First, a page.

Three in four U.S. employees (76%) believe they will be worse off in retirement than their parents, according to the 2015 Global Benefits Attitudes Survey by Willis Towers Watson, a leading global advisory, broking and solutions company. Nearly as many believe Social Security will be less generous (71%) and government-provided health benefits will be worse (70%). Additionally, the survey revealed employees’ concern over their finances is having a negative effect on their daily lives, job performance and productivity.

The study of nearly 5,100 U.S. employees found less than half of respondents (48%) are satisfied with their financial situation. While this is an improvement over 46% who were satisfied with their finances in 2013 and just 26% in 2009, many employees remain concerned about how long their retirement savings will last. Three in 10 (31%) fear their money will run out 15 years into retirement, while half (50%) think it will disappear within 25 years.

“While the financial situation is improving for many employees, long-term financial worries linger, leaving them feeling vulnerable,” said Steve Nyce, senior economist at Willis Towers Watson. “Many employees still wonder how long they will have to work and how much they will have to build up in savings until they are able to retire.” One in five respondents (21%) have financial worries that are negatively affecting their lives; four in 10 (41%) often worry about their financial state, and more than one-third (36%) are worried about their levels of debt.

Financial concerns/stress impacting on-the-job performance

The research revealed that financial worries, which are strongly linked to stress, ultimately have an impact on people’s ability to perform their best work. In fact, 28% of people who are struggling with their finances admitted that it prevents them doing their best at work. In addition, higher levels of absenteeism can occur in employees with financial concerns. The survey found that people who are not worried about their finances reported they took an average of 1.9 absence days from work per year, whereas employees who are struggling financially are absent for an average of 3.5 days per year. Further, those who are struggling financially report being highly distracted on the job 12.4 days per year on average, compared to 8.6 days for those not worried about their finances.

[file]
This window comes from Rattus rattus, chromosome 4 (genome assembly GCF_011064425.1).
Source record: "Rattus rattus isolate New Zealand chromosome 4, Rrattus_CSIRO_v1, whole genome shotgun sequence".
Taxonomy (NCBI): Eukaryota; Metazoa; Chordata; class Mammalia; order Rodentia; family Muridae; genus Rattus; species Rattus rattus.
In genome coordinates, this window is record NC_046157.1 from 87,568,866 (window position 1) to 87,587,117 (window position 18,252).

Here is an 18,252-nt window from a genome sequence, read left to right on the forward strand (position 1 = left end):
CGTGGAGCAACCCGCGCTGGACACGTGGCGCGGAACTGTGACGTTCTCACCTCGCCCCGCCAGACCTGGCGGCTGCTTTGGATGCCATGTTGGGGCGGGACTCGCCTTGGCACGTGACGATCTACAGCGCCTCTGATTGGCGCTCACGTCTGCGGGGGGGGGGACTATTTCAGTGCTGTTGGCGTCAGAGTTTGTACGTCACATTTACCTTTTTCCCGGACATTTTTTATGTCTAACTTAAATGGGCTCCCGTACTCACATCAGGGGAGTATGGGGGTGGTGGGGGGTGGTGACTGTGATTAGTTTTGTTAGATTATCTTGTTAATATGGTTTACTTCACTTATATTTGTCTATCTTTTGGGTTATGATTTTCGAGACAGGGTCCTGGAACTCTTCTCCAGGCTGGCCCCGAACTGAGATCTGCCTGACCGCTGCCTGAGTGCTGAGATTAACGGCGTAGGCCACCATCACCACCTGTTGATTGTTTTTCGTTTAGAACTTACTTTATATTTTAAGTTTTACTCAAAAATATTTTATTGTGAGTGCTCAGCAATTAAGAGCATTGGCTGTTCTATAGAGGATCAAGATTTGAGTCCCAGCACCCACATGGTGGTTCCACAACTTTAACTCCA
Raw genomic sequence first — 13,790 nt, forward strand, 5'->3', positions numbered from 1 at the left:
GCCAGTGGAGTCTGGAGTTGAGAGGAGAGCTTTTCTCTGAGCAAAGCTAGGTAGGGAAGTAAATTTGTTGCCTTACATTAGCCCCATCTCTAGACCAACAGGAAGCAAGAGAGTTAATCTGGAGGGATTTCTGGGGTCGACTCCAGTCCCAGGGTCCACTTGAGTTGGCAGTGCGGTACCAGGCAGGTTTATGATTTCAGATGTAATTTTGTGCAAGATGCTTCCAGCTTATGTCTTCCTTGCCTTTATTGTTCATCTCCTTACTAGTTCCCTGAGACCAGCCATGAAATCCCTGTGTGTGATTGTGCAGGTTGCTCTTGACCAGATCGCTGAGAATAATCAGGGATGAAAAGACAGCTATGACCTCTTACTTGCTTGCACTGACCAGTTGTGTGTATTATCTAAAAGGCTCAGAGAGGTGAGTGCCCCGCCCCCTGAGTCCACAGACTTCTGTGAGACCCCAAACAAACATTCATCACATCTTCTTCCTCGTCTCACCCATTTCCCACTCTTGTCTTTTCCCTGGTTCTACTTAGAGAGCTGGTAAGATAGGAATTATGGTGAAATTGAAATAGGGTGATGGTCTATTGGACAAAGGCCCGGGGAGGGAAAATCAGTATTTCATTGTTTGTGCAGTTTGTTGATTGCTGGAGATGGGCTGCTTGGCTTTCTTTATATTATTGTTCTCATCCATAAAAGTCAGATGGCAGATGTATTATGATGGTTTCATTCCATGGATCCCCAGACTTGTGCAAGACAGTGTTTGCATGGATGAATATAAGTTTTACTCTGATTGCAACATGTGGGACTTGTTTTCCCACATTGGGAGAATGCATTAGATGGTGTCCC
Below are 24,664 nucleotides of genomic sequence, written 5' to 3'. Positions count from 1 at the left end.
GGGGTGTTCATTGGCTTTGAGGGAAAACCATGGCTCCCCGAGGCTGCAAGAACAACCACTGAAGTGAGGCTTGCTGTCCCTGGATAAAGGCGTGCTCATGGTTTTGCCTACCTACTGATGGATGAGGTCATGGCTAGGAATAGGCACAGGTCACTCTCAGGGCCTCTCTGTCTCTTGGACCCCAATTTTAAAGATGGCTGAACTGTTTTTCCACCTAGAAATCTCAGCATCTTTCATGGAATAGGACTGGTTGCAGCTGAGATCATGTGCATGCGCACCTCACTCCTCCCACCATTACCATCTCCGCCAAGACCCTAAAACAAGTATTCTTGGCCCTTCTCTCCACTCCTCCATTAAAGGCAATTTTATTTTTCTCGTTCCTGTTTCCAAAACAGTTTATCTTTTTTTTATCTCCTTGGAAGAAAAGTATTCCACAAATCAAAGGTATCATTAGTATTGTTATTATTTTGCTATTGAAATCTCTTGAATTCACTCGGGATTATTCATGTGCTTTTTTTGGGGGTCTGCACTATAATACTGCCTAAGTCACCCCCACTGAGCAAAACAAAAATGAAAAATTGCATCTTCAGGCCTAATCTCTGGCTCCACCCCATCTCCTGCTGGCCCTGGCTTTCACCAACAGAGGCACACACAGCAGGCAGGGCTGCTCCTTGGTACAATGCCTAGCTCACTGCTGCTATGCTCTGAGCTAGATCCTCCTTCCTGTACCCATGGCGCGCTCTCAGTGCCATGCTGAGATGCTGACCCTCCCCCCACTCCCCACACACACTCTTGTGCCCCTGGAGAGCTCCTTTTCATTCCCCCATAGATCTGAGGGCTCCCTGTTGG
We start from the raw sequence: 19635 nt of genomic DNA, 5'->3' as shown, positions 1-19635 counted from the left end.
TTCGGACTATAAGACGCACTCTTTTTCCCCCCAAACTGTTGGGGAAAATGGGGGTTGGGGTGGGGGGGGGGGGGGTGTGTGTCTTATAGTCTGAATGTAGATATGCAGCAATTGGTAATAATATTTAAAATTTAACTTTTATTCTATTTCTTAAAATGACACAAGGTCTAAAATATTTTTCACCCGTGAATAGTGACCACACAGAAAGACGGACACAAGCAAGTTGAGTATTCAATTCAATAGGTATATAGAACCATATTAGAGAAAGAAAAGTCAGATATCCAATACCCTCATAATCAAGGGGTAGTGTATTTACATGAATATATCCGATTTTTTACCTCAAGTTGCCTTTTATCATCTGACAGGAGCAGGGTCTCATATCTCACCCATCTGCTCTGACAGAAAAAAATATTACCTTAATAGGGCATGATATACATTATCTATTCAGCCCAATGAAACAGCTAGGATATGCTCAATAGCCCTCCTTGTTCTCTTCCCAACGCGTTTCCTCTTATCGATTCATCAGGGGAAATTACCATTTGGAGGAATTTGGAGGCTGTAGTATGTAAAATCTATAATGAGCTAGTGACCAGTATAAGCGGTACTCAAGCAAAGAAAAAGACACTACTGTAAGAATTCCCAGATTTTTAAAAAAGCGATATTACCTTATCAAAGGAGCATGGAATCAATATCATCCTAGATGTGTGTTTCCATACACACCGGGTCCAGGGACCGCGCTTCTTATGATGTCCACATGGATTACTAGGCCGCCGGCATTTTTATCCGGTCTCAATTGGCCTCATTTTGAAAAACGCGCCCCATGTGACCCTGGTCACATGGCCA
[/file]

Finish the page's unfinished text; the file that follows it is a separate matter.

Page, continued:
“Financial security is a top-of-mind issue for employees,” said Shane Bartling, senior retirement consultant at Willis Towers Watson. “Financial worries can have a negative impact on an employee’s personal and work life, and inevitably affect productivity, employee engagement and satisfaction. Employers are in an excellent position to help employees achieve both retirement and financial security in the short and long term as well as reinforce good personal financial habits by providing tools, resources, and benefit and total rewards programs that best meet their employees’ needs.”

Interestingly, the survey found that more than six in 10 employees (61%) believe their employers should actively encourage them to save for retirement. However, employees are less comfortable with their employers becoming involved in their personal financial issues and are particularly uncomfortable with targeted messages. Only four in 10 (41%) are open to having their employers encourage them to better manage their personal finances. Even fewer, 30% feel comfortable with their employers sending targeted messages to employees with financial issues.

“Employers have a long-established track record around retirement messaging and more recently have been pushing healthy lifestyles through their health and well-being programs. Employers that think they have permission to charge ahead in a similar fashion on personal finance issues could end up disappointed or, worse yet, upset employees, which would be counterproductive to their goals. Employers have to be mindful of their approach if they are including personal finance education,” said Nyce.

Source: Globe Newswire